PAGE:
The committee weighed several factors in reaching consensus on these diagnostic criteria: (1) the frequency and severity with which these symptoms were experienced by patients, (2) the strength of the scientific literature, and (3) the availability of objective measures supporting the association of particular symptoms with the diagnosis. Patient reports and symptom surveys as well as scientific evidence consistently showed that impaired function, post-exertional malaise (an exacerbation of some or all of an individual's ME/CFS symptoms after physical or cognitive exertion, or orthostatic stress that leads to a reduction in functional ability), and unrefreshing sleep are characteristic symptoms almost universally present in ME/CFS; thus, the committee considered them to be core symptoms. The committee also found that cognitive impairment and orthostatic intolerance are frequently present in ME/CFS patients and have distinctive findings in these individuals that, particularly when viewed together with the core symptoms, distinguish ME/CFS from other fatiguing disorders. It is essential that clinicians assess the severity and duration of symptoms over an extended period of time because moderate or greater frequency and severity of symptoms are required to distinguish ME/CFS from other illnesses. Regarding the duration of the illness, the proposed criteria require 6 months to make a diagnosis in light of evidence that many other causes of similar fatigue do not last beyond 6 months (Jason et al., 2014; Nisenbaum et al., 1998).

The central point the committee wishes to emphasize is that ME/CFS is a diagnosis to be made. One of the committee's most important conclusions is that a thorough history, physical examination, and targeted work-up are necessary and often sufficient for diagnosis. The new criteria will allow a large percentage of undiagnosed patients to receive an accurate diagnosis and appropriate care. Patients who have not yet been symptomatic for 6 months should be followed over time to see whether they meet the criteria for ME/CFS at a later time. The committee emphasizes that although some patients previously diagnosed with ME/CFS may not meet the proposed criteria, clinicians should address their symptoms and concerns.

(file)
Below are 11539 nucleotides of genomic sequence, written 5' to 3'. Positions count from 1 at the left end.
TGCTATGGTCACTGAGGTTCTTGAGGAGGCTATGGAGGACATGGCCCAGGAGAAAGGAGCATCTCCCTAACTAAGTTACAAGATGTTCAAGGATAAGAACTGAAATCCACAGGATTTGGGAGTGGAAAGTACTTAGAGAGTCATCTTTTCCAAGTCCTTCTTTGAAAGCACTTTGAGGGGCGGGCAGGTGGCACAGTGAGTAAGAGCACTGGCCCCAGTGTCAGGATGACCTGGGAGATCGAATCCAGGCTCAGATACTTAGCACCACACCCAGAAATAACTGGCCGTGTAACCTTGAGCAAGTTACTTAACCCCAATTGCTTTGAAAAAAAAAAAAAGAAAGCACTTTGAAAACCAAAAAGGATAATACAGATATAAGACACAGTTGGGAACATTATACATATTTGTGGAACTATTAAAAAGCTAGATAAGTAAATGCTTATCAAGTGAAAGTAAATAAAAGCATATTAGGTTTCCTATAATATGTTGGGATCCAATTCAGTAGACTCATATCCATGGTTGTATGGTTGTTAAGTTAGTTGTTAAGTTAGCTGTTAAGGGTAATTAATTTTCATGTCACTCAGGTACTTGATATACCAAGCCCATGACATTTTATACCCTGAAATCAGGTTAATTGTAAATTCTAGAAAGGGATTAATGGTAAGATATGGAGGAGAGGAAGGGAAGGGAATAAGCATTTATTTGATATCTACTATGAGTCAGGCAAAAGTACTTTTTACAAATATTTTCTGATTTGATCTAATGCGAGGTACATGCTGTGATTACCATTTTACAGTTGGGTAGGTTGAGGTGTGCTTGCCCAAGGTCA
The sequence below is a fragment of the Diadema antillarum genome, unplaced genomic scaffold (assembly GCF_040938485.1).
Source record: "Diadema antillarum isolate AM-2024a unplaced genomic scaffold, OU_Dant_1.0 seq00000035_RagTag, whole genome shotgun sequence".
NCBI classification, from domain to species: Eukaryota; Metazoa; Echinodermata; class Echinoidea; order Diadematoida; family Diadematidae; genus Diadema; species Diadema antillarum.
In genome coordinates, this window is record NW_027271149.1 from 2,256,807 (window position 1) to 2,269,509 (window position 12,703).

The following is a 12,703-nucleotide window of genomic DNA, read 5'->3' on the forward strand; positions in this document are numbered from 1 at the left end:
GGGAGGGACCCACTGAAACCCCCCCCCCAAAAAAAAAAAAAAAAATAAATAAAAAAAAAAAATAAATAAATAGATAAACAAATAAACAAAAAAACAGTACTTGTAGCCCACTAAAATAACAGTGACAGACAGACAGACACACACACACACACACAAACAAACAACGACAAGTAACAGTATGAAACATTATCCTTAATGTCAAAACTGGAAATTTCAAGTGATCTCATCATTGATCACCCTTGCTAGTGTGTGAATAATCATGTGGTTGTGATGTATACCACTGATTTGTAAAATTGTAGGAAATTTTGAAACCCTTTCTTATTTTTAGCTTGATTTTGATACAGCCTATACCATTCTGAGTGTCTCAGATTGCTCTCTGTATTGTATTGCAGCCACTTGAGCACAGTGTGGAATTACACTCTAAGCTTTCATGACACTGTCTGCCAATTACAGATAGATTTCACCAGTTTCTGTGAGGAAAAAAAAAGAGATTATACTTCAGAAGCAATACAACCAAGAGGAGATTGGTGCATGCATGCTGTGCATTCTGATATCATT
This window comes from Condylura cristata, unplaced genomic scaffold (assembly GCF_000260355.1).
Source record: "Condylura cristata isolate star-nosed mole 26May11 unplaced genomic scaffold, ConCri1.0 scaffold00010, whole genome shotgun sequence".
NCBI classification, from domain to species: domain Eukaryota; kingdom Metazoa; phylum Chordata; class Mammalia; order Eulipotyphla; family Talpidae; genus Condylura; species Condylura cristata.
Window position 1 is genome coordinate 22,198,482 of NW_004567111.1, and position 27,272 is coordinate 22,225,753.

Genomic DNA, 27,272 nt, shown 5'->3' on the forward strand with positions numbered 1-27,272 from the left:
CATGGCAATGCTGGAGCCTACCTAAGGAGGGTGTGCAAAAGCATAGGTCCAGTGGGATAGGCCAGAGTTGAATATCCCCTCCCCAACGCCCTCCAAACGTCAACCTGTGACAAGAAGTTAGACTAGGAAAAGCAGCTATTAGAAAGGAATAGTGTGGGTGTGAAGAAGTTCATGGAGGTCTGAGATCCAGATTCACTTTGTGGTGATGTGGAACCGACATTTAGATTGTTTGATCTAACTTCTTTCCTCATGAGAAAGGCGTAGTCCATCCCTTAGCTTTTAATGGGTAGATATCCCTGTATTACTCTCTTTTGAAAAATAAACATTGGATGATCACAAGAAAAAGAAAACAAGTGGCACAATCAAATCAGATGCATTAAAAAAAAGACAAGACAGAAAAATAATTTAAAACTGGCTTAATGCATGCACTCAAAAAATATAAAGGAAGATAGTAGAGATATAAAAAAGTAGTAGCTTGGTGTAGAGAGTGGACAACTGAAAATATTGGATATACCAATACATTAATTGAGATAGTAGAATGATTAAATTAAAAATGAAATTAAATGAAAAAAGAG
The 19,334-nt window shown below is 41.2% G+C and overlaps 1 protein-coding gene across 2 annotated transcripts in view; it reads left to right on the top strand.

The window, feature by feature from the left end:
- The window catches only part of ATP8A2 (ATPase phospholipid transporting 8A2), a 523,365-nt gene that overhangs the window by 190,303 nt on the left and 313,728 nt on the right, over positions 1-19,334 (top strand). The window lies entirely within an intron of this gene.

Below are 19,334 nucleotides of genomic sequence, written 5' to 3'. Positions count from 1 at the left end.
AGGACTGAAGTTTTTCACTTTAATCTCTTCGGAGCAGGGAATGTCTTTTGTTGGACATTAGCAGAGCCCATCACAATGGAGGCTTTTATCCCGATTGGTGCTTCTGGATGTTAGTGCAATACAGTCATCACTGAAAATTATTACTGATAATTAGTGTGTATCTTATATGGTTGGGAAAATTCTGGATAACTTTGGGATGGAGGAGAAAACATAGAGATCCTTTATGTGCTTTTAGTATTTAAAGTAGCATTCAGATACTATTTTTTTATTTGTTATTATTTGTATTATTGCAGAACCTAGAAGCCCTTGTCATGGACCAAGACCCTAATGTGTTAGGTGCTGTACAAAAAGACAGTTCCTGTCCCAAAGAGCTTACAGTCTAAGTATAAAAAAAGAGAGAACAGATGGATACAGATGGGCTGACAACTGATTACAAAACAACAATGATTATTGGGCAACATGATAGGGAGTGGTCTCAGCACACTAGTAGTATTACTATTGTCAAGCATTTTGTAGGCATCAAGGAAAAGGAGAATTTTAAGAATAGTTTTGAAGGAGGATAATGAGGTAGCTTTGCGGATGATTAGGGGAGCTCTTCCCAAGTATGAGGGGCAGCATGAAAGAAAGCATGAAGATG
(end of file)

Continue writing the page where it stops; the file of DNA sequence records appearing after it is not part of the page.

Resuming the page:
Recommendation 1: Physicians should diagnose myalgic encephalomyelitis/chronic fatigue syndrome if diagnostic criteria are met following an appropriate history, physical examination, and medical work-up. A new code should be assigned to this disorder in the International Classification of Diseases, Tenth Revision (ICD-10), that is not linked to “chronic fatigue” or “neurasthenia.”

To assist clinicians in making a diagnosis of ME/CFS, the committee developed a table that includes terms commonly used by patients to describe their symptoms; potential questions clinicians can use to elicit the presence of symptoms as well as their frequency and severity; in-office tests and observations that support the diagnosis; and more complex tests that may be helpful in cases of diagnostic uncertainty or long-term management (see Tables 7-1 and 7-2 in Chapter 7).